Facts About the Vietnam War, Part IV: U.S. Journalists Didn’t Lose the War, Celebrate the Enemy, or Vilify American Soldiers
Editor’s Note: This is the fourth installment in a short series before the documentary series The Vietnam War (directors Ken Burns and Lynn Novick) premieres this Sunday. Do not miss Part I (“They Didn’t Fight With One Hand Tied Behind Their Backs“), Part II (“The Draft Was a Moral Disgrace“), and Part III (“Peace Marchers Didn’t Turn U.S Policy Around“).
Today’s accusations of “fake news” from American media echo earlier charges of slanted coverage by journalists in Vietnam.
The common claim is that Vietnam war reporters in general sympathized with the Communist side, saw U.S. troops as war criminals, and contributed to the American failure by critically undermining public support at home. Those making those charges, however, have typically presented no authentic examples to document their case — mainly because there are virtually no examples to be found.
The Army’s two-volume official history of its public relations operations paints no such picture of Vietnam war reporting. Nor does any dispassionate look at the actual content of mainstream coverage. Stories on U.S. war crimes were extremely rare. Civilian casualties in general were under-reported, by any reasonable measure. The biggest atrocity story of the war, the My Lai massacre, was not disclosed by a correspondent in Vietnam. As the Army history confirms, Radio Hanoi broadcast a fairly accurate account a few weeks after the killings, but no one in the Saigon press corps checked it out until a U.S.-based writer, Seymour Hersh, broke the story many months later after learning that the Army was prosecuting 1st Lt. William Calley for the My Lai shootings. Hersh’s story first appeared not in any mainstream news organization but in a small alternative news agency called Dispatch News Service.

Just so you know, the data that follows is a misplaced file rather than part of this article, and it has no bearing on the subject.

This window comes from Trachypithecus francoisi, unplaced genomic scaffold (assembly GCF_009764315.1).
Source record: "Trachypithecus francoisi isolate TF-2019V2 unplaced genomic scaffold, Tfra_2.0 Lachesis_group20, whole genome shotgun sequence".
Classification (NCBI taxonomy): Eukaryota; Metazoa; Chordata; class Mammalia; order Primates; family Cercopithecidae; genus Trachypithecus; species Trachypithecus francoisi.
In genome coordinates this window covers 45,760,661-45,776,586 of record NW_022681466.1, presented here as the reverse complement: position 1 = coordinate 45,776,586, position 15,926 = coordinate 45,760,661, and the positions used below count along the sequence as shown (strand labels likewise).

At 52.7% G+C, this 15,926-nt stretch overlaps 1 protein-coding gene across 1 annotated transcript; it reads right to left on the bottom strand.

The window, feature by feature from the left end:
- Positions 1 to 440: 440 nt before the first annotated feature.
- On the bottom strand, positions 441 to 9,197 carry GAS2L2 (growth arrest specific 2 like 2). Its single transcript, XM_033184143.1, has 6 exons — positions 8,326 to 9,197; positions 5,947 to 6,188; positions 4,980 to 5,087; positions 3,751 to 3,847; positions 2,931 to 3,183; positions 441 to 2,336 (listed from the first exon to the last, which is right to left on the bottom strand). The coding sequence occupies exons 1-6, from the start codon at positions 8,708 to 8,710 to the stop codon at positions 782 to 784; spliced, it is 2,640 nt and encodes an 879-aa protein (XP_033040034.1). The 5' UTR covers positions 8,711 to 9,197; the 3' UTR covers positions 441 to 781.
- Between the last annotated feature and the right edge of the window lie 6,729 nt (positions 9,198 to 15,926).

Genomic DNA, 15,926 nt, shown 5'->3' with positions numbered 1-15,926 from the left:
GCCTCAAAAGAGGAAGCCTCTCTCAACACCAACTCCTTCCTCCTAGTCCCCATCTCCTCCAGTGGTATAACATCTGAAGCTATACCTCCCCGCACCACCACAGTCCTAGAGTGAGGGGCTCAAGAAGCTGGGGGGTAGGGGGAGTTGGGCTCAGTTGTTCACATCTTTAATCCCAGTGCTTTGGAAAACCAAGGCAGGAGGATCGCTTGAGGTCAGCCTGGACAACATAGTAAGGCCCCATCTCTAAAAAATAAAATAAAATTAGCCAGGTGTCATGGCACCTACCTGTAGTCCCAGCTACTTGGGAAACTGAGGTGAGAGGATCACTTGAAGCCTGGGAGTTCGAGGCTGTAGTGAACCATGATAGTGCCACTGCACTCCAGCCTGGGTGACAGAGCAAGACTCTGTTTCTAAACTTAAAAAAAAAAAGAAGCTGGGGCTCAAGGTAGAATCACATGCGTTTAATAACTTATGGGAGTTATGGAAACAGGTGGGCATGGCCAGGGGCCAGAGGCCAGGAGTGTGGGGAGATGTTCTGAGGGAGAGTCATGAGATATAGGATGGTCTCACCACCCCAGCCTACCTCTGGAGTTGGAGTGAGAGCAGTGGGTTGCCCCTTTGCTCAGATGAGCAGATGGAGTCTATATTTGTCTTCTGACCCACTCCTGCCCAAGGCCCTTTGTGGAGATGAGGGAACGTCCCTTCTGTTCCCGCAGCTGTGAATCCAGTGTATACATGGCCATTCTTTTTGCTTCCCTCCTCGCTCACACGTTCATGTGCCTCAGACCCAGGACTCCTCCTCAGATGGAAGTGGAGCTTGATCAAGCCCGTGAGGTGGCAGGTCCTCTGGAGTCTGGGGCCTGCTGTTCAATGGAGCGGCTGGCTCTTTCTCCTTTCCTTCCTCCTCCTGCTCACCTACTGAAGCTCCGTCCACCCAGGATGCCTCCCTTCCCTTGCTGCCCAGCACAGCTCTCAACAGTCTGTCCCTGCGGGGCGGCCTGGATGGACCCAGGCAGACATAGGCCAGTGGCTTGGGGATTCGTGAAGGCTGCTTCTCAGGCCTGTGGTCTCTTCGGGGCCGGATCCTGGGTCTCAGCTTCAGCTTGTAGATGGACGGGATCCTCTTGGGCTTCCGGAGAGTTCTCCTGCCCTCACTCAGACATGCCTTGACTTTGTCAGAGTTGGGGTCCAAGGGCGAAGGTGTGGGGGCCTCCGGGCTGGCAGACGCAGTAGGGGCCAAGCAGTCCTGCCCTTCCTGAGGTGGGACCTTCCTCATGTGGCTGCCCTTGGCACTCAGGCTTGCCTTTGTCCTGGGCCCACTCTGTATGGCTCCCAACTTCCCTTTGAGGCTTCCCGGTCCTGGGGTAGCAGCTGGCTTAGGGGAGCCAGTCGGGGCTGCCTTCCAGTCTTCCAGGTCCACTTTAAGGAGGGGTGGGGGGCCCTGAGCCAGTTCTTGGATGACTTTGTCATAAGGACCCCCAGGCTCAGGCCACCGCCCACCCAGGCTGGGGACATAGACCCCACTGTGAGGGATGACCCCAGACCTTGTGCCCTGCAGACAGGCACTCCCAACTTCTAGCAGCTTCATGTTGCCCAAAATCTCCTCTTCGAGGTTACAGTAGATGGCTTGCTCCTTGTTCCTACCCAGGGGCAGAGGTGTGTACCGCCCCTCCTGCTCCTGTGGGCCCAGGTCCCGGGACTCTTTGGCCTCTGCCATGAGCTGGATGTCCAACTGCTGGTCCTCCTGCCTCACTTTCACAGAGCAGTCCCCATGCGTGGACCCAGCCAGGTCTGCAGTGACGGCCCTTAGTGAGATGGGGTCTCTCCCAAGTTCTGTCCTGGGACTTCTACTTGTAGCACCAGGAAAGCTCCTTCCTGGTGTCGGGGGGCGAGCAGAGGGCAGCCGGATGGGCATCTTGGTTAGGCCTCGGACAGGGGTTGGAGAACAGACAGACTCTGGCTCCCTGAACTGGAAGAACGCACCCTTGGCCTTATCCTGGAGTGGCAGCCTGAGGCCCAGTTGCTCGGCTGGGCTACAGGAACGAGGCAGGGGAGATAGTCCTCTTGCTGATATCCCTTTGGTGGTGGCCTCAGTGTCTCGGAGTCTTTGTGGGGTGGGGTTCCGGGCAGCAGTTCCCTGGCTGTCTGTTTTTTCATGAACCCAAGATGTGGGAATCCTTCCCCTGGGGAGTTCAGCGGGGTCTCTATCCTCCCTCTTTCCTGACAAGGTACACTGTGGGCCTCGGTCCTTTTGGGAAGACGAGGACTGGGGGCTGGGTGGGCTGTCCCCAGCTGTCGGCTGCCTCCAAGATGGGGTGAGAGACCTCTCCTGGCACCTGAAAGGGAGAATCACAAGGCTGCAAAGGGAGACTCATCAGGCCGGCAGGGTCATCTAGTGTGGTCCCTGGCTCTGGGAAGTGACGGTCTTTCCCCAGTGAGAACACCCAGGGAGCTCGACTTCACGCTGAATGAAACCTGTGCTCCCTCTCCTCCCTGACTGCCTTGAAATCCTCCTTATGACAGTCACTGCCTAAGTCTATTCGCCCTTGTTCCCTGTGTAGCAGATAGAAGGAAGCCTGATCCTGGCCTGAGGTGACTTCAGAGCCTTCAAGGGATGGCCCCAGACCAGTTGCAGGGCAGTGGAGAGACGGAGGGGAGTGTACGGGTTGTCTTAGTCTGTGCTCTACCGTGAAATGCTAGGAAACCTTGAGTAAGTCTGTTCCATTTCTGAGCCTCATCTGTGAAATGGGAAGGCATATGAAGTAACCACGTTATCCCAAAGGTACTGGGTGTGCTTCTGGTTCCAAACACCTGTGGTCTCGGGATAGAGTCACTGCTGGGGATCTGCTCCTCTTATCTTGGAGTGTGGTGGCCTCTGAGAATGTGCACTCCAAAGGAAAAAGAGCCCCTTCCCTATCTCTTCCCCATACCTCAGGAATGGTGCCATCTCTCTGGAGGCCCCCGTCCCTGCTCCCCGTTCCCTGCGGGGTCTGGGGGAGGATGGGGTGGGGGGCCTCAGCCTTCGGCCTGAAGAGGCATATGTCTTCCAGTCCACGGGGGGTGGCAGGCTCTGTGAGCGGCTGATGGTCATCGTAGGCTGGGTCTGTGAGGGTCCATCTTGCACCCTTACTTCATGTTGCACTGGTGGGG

As for celebrating the enemy, I can testify from my own experience covering the late chapters of the war that my colleagues and I did not report the coming Communist victory as a triumph for the right side. I saw those events as a great human tragedy, and our coverage reflected that. Earlier in the war when U.S. forces were heavily engaged, American reporters focused overwhelmingly on U.S. troops in battle, to the exclusion of nearly all other news. In those years journalists wrote relatively little, favorable or unfavorable, about either Vietnamese side. With very few exceptions, the Communists often appeared in news reports only as the opposing force on the battlefield, without any further explanation or background. South Vietnam’s government and army got a little more coverage, but seldom in any depth. If news reports affected opinion at home and frustrated American policymakers and commanders, it wasn’t because they were tilted toward the Communists or against U.S. policy, but because they did not show any visible progress toward victory.
The true fault of American journalism in Vietnam is not that it was biased against American troops or U.S. policy. It’s that in reporting almost exclusively on the American war, reporters paid far too little attention to Vietnamese realities and thus essentially failed in their core mission, to explain the war’s real nature and help readers and viewers understand why it unfolded and ended as it did.
As a reporter for the Baltimore Sun, Arnold R. Isaacs covered both the war in Vietnam and the antiwar protests at home. He is the author of Without Honor: Defeat in Vietnam and Cambodia, Vietnam Shadows: The War, Its Ghosts, and Its Legacy, and From Troubled Lands: Listening to Pakistani Americans and Afghan Americans in Post-9/11 America. Isaacs lives in Anne Arundel county, Maryland.